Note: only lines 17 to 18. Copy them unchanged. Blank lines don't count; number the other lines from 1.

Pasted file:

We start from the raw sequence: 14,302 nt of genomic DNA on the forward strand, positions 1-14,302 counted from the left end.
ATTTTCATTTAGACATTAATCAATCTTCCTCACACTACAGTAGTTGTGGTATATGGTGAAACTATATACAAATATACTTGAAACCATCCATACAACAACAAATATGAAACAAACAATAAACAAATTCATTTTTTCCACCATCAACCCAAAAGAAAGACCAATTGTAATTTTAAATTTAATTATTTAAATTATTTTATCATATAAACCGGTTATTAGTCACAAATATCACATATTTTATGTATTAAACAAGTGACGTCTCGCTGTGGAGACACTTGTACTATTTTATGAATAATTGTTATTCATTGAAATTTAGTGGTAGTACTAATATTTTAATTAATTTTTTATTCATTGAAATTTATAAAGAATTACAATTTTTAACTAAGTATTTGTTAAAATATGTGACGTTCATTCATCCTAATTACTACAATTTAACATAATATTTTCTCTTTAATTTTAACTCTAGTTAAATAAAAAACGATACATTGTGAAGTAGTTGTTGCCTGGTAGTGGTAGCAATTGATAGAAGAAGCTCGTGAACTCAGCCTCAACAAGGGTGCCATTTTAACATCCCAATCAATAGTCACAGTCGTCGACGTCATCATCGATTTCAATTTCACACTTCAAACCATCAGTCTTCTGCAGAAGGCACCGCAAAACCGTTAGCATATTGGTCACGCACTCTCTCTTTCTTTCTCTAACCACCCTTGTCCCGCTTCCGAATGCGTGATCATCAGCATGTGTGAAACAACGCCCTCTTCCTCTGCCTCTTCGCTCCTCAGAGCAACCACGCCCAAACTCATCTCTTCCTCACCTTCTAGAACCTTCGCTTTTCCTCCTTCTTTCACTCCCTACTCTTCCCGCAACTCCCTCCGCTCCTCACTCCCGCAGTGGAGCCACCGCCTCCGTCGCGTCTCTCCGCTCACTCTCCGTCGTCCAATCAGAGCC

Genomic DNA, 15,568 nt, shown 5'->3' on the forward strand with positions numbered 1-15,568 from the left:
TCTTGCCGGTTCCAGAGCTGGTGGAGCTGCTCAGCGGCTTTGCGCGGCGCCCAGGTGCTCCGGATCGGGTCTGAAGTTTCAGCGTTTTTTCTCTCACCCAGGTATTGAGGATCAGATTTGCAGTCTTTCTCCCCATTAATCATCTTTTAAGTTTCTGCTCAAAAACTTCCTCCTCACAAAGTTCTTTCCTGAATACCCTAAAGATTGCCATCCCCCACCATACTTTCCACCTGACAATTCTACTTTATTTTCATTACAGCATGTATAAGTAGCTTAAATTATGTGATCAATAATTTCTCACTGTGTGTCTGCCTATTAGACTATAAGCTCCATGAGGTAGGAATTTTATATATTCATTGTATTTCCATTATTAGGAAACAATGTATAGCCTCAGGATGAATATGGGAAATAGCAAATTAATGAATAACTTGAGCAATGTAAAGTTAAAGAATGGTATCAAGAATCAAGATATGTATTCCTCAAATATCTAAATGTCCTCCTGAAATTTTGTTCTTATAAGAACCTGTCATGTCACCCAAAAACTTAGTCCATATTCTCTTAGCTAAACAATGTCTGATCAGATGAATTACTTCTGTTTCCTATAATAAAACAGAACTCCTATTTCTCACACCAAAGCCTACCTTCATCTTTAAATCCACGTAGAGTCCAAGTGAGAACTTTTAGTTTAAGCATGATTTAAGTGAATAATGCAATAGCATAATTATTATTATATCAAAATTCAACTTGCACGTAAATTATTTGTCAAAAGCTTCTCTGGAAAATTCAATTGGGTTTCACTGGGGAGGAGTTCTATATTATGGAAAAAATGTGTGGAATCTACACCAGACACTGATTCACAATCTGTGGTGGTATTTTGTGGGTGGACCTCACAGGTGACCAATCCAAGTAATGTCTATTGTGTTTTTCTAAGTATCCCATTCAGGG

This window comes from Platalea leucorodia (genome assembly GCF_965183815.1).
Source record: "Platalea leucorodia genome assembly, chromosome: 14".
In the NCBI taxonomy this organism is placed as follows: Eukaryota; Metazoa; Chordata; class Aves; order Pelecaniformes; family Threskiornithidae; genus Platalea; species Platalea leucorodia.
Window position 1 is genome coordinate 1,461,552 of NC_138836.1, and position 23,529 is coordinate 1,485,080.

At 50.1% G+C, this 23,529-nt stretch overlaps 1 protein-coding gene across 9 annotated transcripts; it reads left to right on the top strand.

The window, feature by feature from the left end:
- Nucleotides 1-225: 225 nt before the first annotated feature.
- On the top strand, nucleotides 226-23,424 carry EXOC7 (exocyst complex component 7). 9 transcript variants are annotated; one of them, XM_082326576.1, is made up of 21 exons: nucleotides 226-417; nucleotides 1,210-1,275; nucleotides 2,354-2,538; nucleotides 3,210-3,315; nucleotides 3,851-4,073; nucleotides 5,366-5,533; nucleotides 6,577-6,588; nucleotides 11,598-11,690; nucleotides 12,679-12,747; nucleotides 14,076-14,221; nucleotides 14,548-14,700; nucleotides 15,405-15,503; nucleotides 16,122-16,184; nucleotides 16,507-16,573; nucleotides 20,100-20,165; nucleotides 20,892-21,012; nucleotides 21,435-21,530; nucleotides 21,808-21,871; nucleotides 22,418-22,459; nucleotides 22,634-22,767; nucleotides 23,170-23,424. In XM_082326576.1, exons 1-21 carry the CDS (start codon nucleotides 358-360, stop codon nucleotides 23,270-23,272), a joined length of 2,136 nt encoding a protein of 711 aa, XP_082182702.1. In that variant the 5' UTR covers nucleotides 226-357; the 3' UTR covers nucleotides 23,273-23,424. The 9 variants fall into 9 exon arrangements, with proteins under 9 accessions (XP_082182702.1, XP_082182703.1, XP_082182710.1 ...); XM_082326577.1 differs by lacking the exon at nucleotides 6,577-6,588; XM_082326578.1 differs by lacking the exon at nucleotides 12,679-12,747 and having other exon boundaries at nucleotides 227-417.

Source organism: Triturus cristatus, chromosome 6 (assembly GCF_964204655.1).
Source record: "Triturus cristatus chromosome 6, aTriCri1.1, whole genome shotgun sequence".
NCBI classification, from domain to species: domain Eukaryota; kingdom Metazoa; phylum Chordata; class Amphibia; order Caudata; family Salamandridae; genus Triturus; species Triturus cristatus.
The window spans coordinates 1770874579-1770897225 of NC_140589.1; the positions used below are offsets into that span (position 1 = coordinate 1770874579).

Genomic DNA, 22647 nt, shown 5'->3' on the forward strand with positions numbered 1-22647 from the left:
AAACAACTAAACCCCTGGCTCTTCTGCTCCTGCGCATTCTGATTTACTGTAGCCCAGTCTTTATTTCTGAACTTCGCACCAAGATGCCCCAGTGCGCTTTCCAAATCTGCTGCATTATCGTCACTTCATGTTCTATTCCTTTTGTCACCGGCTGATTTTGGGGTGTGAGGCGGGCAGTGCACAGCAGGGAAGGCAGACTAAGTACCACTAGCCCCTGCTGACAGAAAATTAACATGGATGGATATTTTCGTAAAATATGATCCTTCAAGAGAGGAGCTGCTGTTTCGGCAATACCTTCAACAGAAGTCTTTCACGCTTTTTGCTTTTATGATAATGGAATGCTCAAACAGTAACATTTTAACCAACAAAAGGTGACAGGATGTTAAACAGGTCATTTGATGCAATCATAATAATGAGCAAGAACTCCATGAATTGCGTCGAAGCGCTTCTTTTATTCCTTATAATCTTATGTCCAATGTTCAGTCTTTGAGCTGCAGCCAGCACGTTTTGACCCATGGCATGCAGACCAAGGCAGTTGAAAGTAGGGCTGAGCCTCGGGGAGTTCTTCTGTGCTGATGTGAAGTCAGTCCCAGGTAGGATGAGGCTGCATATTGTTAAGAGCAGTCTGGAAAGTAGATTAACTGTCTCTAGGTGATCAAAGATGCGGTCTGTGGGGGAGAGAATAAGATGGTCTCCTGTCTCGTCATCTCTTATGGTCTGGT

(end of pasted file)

Genomic DNA, 22647 nt, shown 5'->3' on the forward strand with positions numbered 1-22647 from the left:
AAACAACTAAACCCCTGGCTCTTCTGCTCCTGCGCATTCTGATTTACTGTAGCCCAGTCTTTATTTCTGAACTTCGCACCAAGATGCCCCAGTGCGCTTTCCAAATCTGCTGCATTATCGTCACTTCATGTTCTATTCCTTTTGTCACCGGCTGATTTTGGGGTGTGAGGCGGGCAGTGCACAGCAGGGAAGGCAGACTAAGTACCACTAGCCCCTGCTGACAGAAAATTAACATGGATGGATATTTTCGTAAAATATGATCCTTCAAGAGAGGAGCTGCTGTTTCGGCAATACCTTCAACAGAAGTCTTTCACGCTTTTTGCTTTTATGATAATGGAATGCTCAAACAGTAACATTTTAACCAACAAAAGGTGACAGGATGTTAAACAGGTCATTTGATGCAATCATAATAATGAGCAAGAACTCCATGAATTGCGTCGAAGCGCTTCTTTTATTCCTTATAATCTTATGTCCAATGTTCAGTCTTTGAGCTGCAGCCAGCACGTTTTGACCCATGGCATGCAGACCAAGGCAGTTGAAAGTAGGGCTGAGCCTCGGGGAGTTCTTCTGTGCTGATGTGAAGTCAGTCCCAGGTAGGATGAGGCTGCATATTGTTAAGAGCAGTCTGGAAAGTAGATTAACTGTCTCTAGGTGATCAAAGATGCGGTCTGTGGGGGAGAGAATAAGATGGTCTCCTGTCTCGTCATCTCTTATGGTCTGGT